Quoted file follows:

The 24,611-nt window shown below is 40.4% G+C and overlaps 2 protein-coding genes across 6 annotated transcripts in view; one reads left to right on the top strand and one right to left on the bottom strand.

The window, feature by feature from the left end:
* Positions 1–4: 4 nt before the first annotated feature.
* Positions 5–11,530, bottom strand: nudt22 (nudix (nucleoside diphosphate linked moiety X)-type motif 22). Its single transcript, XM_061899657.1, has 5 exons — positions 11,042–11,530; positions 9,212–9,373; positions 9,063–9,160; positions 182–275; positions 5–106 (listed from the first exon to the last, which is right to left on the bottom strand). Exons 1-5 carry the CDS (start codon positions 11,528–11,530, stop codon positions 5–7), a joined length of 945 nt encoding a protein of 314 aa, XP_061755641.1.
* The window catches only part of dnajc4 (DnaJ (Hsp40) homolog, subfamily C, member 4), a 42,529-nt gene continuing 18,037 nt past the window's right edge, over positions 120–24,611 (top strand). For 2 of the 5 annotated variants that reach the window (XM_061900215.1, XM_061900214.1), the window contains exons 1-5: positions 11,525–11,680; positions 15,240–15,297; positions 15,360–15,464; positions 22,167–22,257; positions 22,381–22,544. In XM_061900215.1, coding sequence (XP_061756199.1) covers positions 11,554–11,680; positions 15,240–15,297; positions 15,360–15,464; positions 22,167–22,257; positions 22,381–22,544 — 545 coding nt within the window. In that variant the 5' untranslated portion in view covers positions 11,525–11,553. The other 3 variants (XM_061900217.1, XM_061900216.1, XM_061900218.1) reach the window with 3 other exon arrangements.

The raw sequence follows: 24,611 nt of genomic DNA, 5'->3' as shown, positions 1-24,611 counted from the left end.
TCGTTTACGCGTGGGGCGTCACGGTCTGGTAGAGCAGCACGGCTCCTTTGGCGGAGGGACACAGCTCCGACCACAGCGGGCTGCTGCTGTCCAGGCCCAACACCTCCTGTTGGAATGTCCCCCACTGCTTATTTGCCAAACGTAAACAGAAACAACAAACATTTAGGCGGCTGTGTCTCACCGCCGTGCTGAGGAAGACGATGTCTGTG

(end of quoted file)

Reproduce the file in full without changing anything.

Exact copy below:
The 24,611-nt window shown below is 40.4% G+C and overlaps 2 protein-coding genes across 6 annotated transcripts in view; one reads left to right on the top strand and one right to left on the bottom strand.

The window, feature by feature from the left end:
* Positions 1–4: 4 nt before the first annotated feature.
* Positions 5–11,530, bottom strand: nudt22 (nudix (nucleoside diphosphate linked moiety X)-type motif 22). Its single transcript, XM_061899657.1, has 5 exons — positions 11,042–11,530; positions 9,212–9,373; positions 9,063–9,160; positions 182–275; positions 5–106 (listed from the first exon to the last, which is right to left on the bottom strand). Exons 1-5 carry the CDS (start codon positions 11,528–11,530, stop codon positions 5–7), a joined length of 945 nt encoding a protein of 314 aa, XP_061755641.1.
* The window catches only part of dnajc4 (DnaJ (Hsp40) homolog, subfamily C, member 4), a 42,529-nt gene continuing 18,037 nt past the window's right edge, over positions 120–24,611 (top strand). For 2 of the 5 annotated variants that reach the window (XM_061900215.1, XM_061900214.1), the window contains exons 1-5: positions 11,525–11,680; positions 15,240–15,297; positions 15,360–15,464; positions 22,167–22,257; positions 22,381–22,544. In XM_061900215.1, coding sequence (XP_061756199.1) covers positions 11,554–11,680; positions 15,240–15,297; positions 15,360–15,464; positions 22,167–22,257; positions 22,381–22,544 — 545 coding nt within the window. In that variant the 5' untranslated portion in view covers positions 11,525–11,553. The other 3 variants (XM_061900217.1, XM_061900216.1, XM_061900218.1) reach the window with 3 other exon arrangements.

The raw sequence follows: 24,611 nt of genomic DNA, 5'->3' as shown, positions 1-24,611 counted from the left end.
TCGTTTACGCGTGGGGCGTCACGGTCTGGTAGAGCAGCACGGCTCCTTTGGCGGAGGGACACAGCTCCGACCACAGCGGGCTGCTGCTGTCCAGGCCCAACACCTCCTGTTGGAATGTCCCCCACTGCTTATTTGCCAAACGTAAACAGAAACAACAAACATTTAGGCGGCTGTGTCTCACCGCCGTGCTGAGGAAGACGATGTCTGTG